Okay. Does God deeply love and cherish all people? Absolutely! Could the extent of His grace and mercy to all people surprise us? I’m sure of it! Nevertheless, Scripture paints death for unbelievers as anything but an unconditional love fest. Without getting into the subject of hell, Jesus described the afterlife for many souls as anything but bliss (think of the Parable of the Sheep and the Goats, the Rich Man and Lazarus, or John’s account of the Great Judgment in the Book of Revelation). The absence of such tales of torment or warning by NDE survivors makes me very suspicious as to some of their messages. (It also could be why the secular market is so enamored with such tales: They do not challenge their worldview.)
Third, capitalizing on a NDE experience with a book just seems fishy. Of course, some will say that they’re writing the book to spread the love and hope to others. I could see that. But once again, what doesn’t wash is the biblical precedent. Not only did the apostle Paul say that on his visit to paradise he “heard inexpressible things,” he said they were things “that man is not permitted to tell.” It’s in stark contrast to many purported visitors of paradise who write a book, go on Oprah, and start touring with Deepack Chopra. I don’t know. Becoming a celebrity for going to heaven just seems weird.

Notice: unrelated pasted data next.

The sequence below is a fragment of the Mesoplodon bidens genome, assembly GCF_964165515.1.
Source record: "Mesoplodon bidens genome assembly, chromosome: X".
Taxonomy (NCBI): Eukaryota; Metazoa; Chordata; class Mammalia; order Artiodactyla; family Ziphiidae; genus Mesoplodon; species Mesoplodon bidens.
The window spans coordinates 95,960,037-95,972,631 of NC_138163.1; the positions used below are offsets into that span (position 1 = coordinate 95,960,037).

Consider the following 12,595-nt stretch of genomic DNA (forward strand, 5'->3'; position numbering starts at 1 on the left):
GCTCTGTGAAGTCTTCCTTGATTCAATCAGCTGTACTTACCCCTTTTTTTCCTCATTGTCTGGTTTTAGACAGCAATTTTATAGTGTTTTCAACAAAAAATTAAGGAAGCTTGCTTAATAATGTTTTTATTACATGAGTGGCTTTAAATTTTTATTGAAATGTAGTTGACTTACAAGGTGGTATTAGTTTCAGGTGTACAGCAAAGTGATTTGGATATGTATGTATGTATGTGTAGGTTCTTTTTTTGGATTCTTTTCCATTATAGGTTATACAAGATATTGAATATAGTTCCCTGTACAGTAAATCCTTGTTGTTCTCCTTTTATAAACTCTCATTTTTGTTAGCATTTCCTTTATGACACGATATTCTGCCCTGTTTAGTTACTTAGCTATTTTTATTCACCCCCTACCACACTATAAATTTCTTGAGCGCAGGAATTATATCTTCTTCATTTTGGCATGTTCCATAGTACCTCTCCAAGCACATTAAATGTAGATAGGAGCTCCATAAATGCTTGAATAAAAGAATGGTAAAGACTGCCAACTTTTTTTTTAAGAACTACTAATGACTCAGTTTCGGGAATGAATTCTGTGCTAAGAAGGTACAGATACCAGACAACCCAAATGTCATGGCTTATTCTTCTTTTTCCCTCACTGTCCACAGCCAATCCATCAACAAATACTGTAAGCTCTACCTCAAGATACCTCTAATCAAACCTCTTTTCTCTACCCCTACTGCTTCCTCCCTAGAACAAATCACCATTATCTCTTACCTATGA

Despite all these things, I still believe some of these experiences are true. In fact, counterfeit NDE’s imply that there may be genuine ones. So while I am very suspicious of books like Proof of Heaven and the message they send, I don’t want to be so suspicious that I discount every account because it doesn’t perfectly align with how I interpret Scripture. Heaven and the afterlife is a realm of mystery. Let’s not completely strip it of mystery in our attempt to be doctrinally sound. Conversely, let’s also not be so gullible as to embrace every testimony as legitimate.
Question: How do you approach testimonials like the one found in Proof of Heaven? How do you determine real NDE’s from the fake?